A00-B99 Certain infectious and parasitic diseases 120 11.8 41 6.9
D50-D89 Diseases of the blood and blood-forming organs and certain disorders involving the immune mechanism 100 9.8 88 14.8
G00-G99 Diseases of the nervous system 77 7.6 56 9.4
E00-E89 Endocrine, nutritional and metabolic diseases 69 6.8 54 9.1
N00-N99 Diseases of the genitourinary system 68 6.7 31 5.2
L00-L99 Diseases of the skin and subcutaneous tissue 57 5.6 16 2.7
(ICD-10-PCS Codesa) 0 Medical and Surgical 50 4.9 17 2.9
S00-T88 Injury, poisoning and certain other consequences of external causes 36 3.5 16 2.7
K00-K95 Diseases of the digestive system 35 3.4 27 4.5
F01-F99 Mental, Behavioral and Neurodevelopmental disorders 32 3.1 21 3.5
Z00-Z99 Factors influencing health status and contact with health services 28 2.5 26 4.4
I00-I99 Diseases of the circulatory system 24 2.4 12 2.0
M00-M99 Diseases of the musculoskeletal system and connective tissue 23 2.3 12 2.0
F Physical Rehabilitation and Diagnostic Audiology 7 0.7 7 1.1
C00-D49 Neoplasms 6 0.6 2 0.3
O00-O9A Pregnancy, childbirth and the puerperium 3 0.3 1 0.2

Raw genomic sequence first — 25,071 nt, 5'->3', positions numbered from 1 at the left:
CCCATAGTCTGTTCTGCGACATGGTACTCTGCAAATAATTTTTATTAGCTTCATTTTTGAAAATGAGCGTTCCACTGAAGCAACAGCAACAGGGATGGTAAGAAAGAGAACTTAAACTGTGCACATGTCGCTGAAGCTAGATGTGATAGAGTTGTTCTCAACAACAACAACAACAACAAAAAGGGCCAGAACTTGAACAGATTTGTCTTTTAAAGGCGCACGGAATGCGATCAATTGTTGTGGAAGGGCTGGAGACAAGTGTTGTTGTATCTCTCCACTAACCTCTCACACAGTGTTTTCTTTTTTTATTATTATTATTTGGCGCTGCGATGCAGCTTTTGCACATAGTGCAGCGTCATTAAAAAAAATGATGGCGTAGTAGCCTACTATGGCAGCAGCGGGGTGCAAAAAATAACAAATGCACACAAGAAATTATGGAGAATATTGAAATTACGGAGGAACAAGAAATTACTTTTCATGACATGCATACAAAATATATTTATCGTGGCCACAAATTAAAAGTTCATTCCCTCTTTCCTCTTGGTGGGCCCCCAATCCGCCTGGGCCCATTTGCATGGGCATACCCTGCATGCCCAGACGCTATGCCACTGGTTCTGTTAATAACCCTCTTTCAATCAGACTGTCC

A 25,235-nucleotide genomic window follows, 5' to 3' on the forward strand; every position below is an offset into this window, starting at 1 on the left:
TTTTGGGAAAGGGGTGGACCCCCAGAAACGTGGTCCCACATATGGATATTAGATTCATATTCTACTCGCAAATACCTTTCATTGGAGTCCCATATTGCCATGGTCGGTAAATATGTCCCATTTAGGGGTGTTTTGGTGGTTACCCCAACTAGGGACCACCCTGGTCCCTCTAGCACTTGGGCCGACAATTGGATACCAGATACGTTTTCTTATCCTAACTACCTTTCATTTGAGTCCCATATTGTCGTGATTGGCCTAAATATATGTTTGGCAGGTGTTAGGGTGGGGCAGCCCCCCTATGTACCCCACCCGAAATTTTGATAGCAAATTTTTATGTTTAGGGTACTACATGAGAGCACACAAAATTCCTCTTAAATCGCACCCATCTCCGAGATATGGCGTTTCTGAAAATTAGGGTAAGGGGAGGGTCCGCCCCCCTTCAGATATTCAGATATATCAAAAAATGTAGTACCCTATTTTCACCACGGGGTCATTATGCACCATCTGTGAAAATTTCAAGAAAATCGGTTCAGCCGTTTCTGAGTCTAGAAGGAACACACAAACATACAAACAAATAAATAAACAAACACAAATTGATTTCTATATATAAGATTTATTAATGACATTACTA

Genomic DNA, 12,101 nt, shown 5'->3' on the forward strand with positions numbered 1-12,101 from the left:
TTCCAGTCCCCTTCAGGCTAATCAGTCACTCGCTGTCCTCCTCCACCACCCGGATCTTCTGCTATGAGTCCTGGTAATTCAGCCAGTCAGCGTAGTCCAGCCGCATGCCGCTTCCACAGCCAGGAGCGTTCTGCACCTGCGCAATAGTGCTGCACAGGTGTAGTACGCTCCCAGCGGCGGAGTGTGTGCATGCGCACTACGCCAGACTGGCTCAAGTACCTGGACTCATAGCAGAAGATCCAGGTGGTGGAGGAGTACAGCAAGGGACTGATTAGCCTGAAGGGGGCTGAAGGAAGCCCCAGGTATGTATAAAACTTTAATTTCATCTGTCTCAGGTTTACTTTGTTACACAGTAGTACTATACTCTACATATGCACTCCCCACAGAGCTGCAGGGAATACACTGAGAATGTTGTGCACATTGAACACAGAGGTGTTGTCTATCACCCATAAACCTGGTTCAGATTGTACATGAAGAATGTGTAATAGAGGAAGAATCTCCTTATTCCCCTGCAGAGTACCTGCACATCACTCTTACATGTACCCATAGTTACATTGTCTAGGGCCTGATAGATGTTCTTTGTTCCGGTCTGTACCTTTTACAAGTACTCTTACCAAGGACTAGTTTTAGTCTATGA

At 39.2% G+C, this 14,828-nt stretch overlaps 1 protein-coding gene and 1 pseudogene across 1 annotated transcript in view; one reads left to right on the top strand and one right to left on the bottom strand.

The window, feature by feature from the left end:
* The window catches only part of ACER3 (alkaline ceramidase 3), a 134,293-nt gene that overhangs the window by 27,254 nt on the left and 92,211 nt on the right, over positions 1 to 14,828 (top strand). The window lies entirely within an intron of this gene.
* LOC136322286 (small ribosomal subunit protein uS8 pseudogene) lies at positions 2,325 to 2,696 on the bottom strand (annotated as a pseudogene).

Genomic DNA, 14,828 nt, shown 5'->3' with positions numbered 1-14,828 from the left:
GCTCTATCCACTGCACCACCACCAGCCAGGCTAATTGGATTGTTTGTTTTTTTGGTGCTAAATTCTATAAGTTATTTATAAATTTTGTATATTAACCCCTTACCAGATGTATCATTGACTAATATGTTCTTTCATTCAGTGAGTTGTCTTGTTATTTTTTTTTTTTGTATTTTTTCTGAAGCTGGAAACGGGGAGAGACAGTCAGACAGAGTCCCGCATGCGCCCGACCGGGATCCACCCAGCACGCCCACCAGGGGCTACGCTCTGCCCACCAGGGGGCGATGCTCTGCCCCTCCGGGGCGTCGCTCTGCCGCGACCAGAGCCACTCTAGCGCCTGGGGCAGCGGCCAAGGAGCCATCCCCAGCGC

Q00-Q99 Congenital malformations, deformations and chromosomal abnormalities 2 0.2 1 0.2
V00-Y99 External causes of morbidity 1 0.1 0 0
a ICD-10 Procedures Codes

Professionals from other departments were consulted in 60.7% of the hospitalizations: psychology (14.5%); otolaryngology (12.0%); physical medicine and rehabilitation (11.4%); ophthalmology (10.0%); pediatric surgery (8.5%); pediatric cardiology (8.0%); child and adolescent psychiatry (6.1%); gynecology (5.5%); orthopedics (5.0%); pain management multidisciplinary team (0.9%). Professionals from more than one department were consulted in 20.6% of hospitalizations. The mean length of hospital stay in which the support of other specialists was needed was significantly longer, 9.6+18.3 days, compared to 3.7+3.3 days when no support was asked (p<0.001). The adolescents were transferred to the intensive care unit of our hospital in 4.6% of the hospitalizations and in 1.3% of cases to other hospitals.